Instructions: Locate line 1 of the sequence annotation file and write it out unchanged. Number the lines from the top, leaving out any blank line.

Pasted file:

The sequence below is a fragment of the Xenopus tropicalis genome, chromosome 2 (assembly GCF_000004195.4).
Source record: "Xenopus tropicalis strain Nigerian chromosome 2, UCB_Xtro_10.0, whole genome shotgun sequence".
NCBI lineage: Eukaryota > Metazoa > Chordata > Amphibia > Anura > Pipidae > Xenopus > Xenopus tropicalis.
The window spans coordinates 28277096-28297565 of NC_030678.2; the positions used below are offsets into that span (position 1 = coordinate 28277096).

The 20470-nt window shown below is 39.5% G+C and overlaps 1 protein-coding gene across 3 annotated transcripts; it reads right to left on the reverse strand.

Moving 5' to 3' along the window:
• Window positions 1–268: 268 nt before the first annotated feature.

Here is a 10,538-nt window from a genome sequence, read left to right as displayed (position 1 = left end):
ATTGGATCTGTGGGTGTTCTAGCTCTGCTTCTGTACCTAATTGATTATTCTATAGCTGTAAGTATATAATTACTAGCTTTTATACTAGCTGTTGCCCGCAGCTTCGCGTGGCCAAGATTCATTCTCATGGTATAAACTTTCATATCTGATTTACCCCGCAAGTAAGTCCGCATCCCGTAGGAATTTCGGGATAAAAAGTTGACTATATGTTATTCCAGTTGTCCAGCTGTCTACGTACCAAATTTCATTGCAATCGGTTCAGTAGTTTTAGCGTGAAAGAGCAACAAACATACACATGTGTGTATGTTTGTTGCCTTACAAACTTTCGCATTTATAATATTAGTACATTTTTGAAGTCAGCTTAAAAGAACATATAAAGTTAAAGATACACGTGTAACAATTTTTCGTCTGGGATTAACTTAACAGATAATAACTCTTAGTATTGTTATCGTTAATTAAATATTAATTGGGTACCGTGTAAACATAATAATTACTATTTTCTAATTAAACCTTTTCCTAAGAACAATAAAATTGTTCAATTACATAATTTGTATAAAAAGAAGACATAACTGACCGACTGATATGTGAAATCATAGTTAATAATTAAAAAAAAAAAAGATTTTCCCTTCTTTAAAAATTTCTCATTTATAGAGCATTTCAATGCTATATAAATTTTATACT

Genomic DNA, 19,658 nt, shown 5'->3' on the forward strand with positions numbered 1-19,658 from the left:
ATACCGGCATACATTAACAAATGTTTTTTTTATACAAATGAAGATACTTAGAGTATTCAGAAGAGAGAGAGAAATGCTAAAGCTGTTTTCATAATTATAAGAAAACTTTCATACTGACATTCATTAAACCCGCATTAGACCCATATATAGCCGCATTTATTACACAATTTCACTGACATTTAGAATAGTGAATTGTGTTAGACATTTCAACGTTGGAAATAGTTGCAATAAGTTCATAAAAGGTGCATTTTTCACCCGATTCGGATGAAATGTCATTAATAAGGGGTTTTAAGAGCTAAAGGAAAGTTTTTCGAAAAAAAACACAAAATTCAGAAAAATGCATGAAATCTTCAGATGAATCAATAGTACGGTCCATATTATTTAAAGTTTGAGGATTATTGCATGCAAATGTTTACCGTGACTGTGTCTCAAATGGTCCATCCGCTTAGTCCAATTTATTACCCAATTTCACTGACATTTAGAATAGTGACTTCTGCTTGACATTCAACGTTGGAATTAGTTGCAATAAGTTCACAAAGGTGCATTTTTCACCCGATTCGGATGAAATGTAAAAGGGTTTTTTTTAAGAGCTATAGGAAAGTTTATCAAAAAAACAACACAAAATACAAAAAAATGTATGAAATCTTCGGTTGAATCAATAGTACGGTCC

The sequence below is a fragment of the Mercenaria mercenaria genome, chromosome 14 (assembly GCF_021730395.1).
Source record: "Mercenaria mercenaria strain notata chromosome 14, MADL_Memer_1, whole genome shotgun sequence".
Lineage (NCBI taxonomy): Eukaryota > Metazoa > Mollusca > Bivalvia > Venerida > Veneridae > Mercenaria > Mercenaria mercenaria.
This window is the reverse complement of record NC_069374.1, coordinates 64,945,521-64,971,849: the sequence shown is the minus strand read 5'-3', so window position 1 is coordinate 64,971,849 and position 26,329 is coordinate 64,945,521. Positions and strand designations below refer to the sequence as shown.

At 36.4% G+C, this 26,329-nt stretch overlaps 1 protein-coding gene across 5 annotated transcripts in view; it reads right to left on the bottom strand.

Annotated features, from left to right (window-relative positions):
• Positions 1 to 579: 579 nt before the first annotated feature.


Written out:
The sequence below is a fragment of the Xenopus tropicalis genome, chromosome 2 (assembly GCF_000004195.4).